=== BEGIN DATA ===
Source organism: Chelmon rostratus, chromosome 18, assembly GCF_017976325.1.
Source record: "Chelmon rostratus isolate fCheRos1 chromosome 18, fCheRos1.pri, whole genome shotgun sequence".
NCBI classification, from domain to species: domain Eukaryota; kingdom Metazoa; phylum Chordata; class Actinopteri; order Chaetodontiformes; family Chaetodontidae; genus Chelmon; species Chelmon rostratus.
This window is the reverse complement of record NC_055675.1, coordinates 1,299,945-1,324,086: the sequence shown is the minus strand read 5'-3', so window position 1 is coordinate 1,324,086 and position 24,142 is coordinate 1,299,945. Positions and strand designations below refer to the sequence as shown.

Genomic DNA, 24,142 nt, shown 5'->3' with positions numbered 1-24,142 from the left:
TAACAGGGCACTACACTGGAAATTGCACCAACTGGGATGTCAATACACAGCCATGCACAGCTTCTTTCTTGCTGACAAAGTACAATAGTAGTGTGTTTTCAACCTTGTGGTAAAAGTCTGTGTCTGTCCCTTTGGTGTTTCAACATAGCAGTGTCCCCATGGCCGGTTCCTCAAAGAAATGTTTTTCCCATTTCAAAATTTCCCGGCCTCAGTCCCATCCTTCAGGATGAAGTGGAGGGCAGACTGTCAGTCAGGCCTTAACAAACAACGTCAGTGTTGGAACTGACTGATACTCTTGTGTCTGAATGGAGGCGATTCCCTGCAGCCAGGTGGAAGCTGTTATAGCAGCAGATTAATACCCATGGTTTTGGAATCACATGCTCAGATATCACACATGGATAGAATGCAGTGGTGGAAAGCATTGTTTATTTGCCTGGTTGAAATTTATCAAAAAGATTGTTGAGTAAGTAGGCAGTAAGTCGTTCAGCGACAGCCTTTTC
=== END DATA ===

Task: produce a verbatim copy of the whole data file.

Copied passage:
Source organism: Chelmon rostratus, chromosome 18, assembly GCF_017976325.1.
Source record: "Chelmon rostratus isolate fCheRos1 chromosome 18, fCheRos1.pri, whole genome shotgun sequence".
NCBI classification, from domain to species: domain Eukaryota; kingdom Metazoa; phylum Chordata; class Actinopteri; order Chaetodontiformes; family Chaetodontidae; genus Chelmon; species Chelmon rostratus.
This window is the reverse complement of record NC_055675.1, coordinates 1,299,945-1,324,086: the sequence shown is the minus strand read 5'-3', so window position 1 is coordinate 1,324,086 and position 24,142 is coordinate 1,299,945. Positions and strand designations below refer to the sequence as shown.

Genomic DNA, 24,142 nt, shown 5'->3' with positions numbered 1-24,142 from the left:
TAACAGGGCACTACACTGGAAATTGCACCAACTGGGATGTCAATACACAGCCATGCACAGCTTCTTTCTTGCTGACAAAGTACAATAGTAGTGTGTTTTCAACCTTGTGGTAAAAGTCTGTGTCTGTCCCTTTGGTGTTTCAACATAGCAGTGTCCCCATGGCCGGTTCCTCAAAGAAATGTTTTTCCCATTTCAAAATTTCCCGGCCTCAGTCCCATCCTTCAGGATGAAGTGGAGGGCAGACTGTCAGTCAGGCCTTAACAAACAACGTCAGTGTTGGAACTGACTGATACTCTTGTGTCTGAATGGAGGCGATTCCCTGCAGCCAGGTGGAAGCTGTTATAGCAGCAGATTAATACCCATGGTTTTGGAATCACATGCTCAGATATCACACATGGATAGAATGCAGTGGTGGAAAGCATTGTTTATTTGCCTGGTTGAAATTTATCAAAAAGATTGTTGAGTAAGTAGGCAGTAAGTCGTTCAGCGACAGCCTTTTC